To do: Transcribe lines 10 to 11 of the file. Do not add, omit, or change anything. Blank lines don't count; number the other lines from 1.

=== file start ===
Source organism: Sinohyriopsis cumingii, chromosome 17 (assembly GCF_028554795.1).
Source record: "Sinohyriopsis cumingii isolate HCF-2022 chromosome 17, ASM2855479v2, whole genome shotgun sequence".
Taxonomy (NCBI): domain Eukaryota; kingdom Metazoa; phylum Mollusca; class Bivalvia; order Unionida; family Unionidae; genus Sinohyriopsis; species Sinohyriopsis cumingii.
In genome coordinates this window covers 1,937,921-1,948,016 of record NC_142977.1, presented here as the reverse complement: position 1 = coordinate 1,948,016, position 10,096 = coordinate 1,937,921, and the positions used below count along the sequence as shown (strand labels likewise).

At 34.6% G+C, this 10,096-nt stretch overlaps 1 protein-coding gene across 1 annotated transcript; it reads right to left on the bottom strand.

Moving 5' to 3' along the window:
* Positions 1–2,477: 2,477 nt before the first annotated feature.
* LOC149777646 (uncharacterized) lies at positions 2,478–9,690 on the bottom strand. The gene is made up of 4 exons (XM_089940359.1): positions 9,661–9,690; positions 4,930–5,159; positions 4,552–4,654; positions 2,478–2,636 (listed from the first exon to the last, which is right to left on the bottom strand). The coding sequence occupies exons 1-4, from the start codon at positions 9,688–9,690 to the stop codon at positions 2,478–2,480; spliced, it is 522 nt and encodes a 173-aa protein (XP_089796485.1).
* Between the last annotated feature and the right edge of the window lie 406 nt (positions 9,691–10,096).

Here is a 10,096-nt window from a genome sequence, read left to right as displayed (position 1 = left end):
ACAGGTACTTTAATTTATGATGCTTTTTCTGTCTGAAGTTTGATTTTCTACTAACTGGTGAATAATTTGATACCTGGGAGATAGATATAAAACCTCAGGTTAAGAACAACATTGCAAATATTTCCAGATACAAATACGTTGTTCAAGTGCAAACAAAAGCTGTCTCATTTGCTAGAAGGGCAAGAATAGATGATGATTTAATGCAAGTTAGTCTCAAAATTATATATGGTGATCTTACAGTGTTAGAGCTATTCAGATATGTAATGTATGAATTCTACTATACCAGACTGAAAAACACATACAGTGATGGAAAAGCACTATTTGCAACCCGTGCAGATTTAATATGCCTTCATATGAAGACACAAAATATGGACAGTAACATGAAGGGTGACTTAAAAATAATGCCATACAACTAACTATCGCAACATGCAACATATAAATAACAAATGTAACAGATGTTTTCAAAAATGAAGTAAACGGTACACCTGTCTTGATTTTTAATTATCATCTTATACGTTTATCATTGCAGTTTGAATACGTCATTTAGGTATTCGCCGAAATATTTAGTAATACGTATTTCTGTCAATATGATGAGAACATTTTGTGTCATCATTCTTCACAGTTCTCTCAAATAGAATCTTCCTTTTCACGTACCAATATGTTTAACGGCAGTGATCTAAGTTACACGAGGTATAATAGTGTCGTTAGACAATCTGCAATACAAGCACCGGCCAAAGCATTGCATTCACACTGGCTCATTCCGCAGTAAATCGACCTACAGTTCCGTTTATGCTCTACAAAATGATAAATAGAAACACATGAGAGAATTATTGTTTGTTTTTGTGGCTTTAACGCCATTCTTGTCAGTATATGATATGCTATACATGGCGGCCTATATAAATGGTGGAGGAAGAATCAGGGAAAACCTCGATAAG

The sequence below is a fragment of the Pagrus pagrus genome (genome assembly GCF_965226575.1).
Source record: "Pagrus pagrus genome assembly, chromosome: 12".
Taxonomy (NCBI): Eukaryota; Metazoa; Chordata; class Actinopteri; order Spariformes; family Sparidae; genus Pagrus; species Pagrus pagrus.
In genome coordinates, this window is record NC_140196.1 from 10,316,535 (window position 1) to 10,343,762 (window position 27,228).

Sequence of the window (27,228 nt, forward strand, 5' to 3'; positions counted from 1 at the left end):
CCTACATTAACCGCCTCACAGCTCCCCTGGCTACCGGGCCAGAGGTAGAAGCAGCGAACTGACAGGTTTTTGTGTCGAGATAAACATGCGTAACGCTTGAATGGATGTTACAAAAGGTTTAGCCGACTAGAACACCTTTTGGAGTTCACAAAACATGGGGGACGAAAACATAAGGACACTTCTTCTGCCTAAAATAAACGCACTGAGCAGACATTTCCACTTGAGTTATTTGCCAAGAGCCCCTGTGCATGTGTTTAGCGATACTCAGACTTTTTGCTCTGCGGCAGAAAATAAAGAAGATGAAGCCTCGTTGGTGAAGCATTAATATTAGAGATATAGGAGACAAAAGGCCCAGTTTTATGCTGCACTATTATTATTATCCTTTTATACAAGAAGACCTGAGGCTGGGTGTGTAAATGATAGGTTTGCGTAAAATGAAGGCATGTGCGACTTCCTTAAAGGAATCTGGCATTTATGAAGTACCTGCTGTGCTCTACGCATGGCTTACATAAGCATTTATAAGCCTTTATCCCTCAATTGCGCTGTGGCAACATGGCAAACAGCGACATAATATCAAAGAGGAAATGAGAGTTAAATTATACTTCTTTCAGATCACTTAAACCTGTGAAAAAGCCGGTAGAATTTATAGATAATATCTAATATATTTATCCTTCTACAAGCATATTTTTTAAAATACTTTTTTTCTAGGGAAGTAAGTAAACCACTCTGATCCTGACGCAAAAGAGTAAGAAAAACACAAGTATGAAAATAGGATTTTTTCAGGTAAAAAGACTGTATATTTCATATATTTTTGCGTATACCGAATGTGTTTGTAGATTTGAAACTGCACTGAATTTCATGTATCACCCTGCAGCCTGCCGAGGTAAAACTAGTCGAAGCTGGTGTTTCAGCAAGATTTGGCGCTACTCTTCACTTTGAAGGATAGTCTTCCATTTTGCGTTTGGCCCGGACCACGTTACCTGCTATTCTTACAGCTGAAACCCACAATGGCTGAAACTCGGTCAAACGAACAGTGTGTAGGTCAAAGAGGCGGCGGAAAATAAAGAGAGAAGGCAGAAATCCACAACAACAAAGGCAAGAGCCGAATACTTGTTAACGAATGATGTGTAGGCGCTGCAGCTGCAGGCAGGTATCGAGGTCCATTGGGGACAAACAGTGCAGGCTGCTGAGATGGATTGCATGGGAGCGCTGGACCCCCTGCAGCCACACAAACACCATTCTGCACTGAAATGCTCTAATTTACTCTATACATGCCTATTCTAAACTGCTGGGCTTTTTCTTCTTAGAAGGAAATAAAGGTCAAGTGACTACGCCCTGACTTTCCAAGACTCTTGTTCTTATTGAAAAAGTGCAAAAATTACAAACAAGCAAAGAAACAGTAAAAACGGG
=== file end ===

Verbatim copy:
Here is a 10,096-nt window from a genome sequence, read left to right as displayed (position 1 = left end):
ACAGGTACTTTAATTTATGATGCTTTTTCTGTCTGAAGTTTGATTTTCTACTAACTGGTGAATAATTTGATACCTGGGAGATAGATATAAAACCTCAGGTTAAGAACAACATTGCAAATATTTCCAGATACAAATACGTTGTTCAAGTGCAAACAAAAGCTGTCTCATTTGCTAGAAGGGCAAGAATAGATGATGATTTAATGCAAGTTAGTCTCAAAATTATATATGGTGATCTTACAGTGTTAGAGCTATTCAGATATGTAATGTATGAATTCTACTATACCAGACTGAAAAACACATACAGTGATGGAAAAGCACTATTTGCAACCCGTGCAGATTTAATATGCCTTCATATGAAGACACAAAATATGGACAGTAACATGAAGGGTGACTTAAAAATAATGCCATACAACTAACTATCGCAACATGCAACATATAAATAACAAATGTAACAGATGTTTTCAAAAATGAAGTAAACGGTACACCTGTCTTGATTTTTAATTATCATCTTATACGTTTATCATTGCAGTTTGAATACGTCATTTAGGTATTCGCCGAAATATTTAGTAATACGTATTTCTGTCAATATGATGAGAACATTTTGTGTCATCATTCTTCACAGTTCTCTCAAATAGAATCTTCCTTTTCACGTACCAATATGTTTAACGGCAGTGATCTAAGTTACACGAGGTATAATAGTGTCGTTAGACAATCTGCAATACAAGCACCGGCCAAAGCATTGCATTCACACTGGCTCATTCCGCAGTAAATCGACCTACAGTTCCGTTTATGCTCTACAAAATGATAAATAGAAACACATGAGAGAATTATTGTTTGTTTTTGTGGCTTTAACGCCATTCTTGTCAGTATATGATATGCTATACATGGCGGCCTATATAAATGGTGGAGGAAGAATCAGGGAAAACCTCGATAAG